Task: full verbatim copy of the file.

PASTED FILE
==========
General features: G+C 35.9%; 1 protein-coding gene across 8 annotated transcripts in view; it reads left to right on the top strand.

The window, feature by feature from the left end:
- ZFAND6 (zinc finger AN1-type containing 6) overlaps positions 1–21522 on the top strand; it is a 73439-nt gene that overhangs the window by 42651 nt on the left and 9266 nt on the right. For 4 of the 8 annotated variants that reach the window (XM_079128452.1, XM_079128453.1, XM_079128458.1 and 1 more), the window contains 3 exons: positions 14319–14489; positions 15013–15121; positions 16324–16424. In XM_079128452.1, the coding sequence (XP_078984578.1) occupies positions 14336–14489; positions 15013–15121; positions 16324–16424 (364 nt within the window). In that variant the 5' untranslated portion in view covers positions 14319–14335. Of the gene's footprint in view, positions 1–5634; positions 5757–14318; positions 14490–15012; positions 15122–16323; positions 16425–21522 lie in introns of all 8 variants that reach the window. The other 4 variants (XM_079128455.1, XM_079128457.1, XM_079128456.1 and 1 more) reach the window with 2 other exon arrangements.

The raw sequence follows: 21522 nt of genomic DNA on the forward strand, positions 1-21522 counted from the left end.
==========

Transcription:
General features: G+C 35.9%; 1 protein-coding gene across 8 annotated transcripts in view; it reads left to right on the top strand.

The window, feature by feature from the left end:
- ZFAND6 (zinc finger AN1-type containing 6) overlaps positions 1–21522 on the top strand; it is a 73439-nt gene that overhangs the window by 42651 nt on the left and 9266 nt on the right. For 4 of the 8 annotated variants that reach the window (XM_079128452.1, XM_079128453.1, XM_079128458.1 and 1 more), the window contains 3 exons: positions 14319–14489; positions 15013–15121; positions 16324–16424. In XM_079128452.1, the coding sequence (XP_078984578.1) occupies positions 14336–14489; positions 15013–15121; positions 16324–16424 (364 nt within the window). In that variant the 5' untranslated portion in view covers positions 14319–14335. Of the gene's footprint in view, positions 1–5634; positions 5757–14318; positions 14490–15012; positions 15122–16323; positions 16425–21522 lie in introns of all 8 variants that reach the window. The other 4 variants (XM_079128455.1, XM_079128457.1, XM_079128456.1 and 1 more) reach the window with 2 other exon arrangements.

The raw sequence follows: 21522 nt of genomic DNA on the forward strand, positions 1-21522 counted from the left end.